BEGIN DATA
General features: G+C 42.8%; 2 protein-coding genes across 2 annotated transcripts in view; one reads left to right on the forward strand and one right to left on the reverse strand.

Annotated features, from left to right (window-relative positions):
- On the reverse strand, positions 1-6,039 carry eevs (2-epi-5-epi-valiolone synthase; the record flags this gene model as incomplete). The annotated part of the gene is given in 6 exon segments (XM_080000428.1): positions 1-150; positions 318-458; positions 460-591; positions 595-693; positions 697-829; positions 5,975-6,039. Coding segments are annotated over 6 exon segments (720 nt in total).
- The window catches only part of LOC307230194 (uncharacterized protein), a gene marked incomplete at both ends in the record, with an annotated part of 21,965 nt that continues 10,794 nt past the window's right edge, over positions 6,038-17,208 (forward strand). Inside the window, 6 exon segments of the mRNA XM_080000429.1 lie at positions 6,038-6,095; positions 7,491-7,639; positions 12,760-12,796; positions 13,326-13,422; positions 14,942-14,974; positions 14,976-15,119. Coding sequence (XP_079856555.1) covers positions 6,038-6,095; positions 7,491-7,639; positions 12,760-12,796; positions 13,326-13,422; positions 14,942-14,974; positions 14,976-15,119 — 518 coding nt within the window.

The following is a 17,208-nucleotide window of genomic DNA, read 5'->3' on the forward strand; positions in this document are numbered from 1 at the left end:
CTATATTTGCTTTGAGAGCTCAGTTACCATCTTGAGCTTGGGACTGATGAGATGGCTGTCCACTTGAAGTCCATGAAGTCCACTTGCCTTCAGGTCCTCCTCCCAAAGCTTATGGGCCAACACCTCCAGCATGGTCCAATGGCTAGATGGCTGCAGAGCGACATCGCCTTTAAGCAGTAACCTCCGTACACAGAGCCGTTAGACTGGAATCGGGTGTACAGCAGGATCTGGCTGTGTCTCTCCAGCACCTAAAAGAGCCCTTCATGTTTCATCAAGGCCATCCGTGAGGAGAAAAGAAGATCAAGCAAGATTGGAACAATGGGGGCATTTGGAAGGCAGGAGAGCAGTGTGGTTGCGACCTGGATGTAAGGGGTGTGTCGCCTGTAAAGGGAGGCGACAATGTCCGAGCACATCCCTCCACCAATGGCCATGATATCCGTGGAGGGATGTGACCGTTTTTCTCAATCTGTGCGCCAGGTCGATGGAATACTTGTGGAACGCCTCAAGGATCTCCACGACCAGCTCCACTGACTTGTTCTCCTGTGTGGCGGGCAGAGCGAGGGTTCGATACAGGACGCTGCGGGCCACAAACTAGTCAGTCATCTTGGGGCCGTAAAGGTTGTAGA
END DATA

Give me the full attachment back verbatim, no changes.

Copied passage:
General features: G+C 42.8%; 2 protein-coding genes across 2 annotated transcripts in view; one reads left to right on the forward strand and one right to left on the reverse strand.

Annotated features, from left to right (window-relative positions):
- On the reverse strand, positions 1-6,039 carry eevs (2-epi-5-epi-valiolone synthase; the record flags this gene model as incomplete). The annotated part of the gene is given in 6 exon segments (XM_080000428.1): positions 1-150; positions 318-458; positions 460-591; positions 595-693; positions 697-829; positions 5,975-6,039. Coding segments are annotated over 6 exon segments (720 nt in total).
- The window catches only part of LOC307230194 (uncharacterized protein), a gene marked incomplete at both ends in the record, with an annotated part of 21,965 nt that continues 10,794 nt past the window's right edge, over positions 6,038-17,208 (forward strand). Inside the window, 6 exon segments of the mRNA XM_080000429.1 lie at positions 6,038-6,095; positions 7,491-7,639; positions 12,760-12,796; positions 13,326-13,422; positions 14,942-14,974; positions 14,976-15,119. Coding sequence (XP_079856555.1) covers positions 6,038-6,095; positions 7,491-7,639; positions 12,760-12,796; positions 13,326-13,422; positions 14,942-14,974; positions 14,976-15,119 — 518 coding nt within the window.

The following is a 17,208-nucleotide window of genomic DNA, read 5'->3' on the forward strand; positions in this document are numbered from 1 at the left end:
CTATATTTGCTTTGAGAGCTCAGTTACCATCTTGAGCTTGGGACTGATGAGATGGCTGTCCACTTGAAGTCCATGAAGTCCACTTGCCTTCAGGTCCTCCTCCCAAAGCTTATGGGCCAACACCTCCAGCATGGTCCAATGGCTAGATGGCTGCAGAGCGACATCGCCTTTAAGCAGTAACCTCCGTACACAGAGCCGTTAGACTGGAATCGGGTGTACAGCAGGATCTGGCTGTGTCTCTCCAGCACCTAAAAGAGCCCTTCATGTTTCATCAAGGCCATCCGTGAGGAGAAAAGAAGATCAAGCAAGATTGGAACAATGGGGGCATTTGGAAGGCAGGAGAGCAGTGTGGTTGCGACCTGGATGTAAGGGGTGTGTCGCCTGTAAAGGGAGGCGACAATGTCCGAGCACATCCCTCCACCAATGGCCATGATATCCGTGGAGGGATGTGACCGTTTTTCTCAATCTGTGCGCCAGGTCGATGGAATACTTGTGGAACGCCTCAAGGATCTCCACGACCAGCTCCACTGACTTGTTCTCCTGTGTGGCGGGCAGAGCGAGGGTTCGATACAGGACGCTGCGGGCCACAAACTAGTCAGTCATCTTGGGGCCGTAAAGGTTGTAGA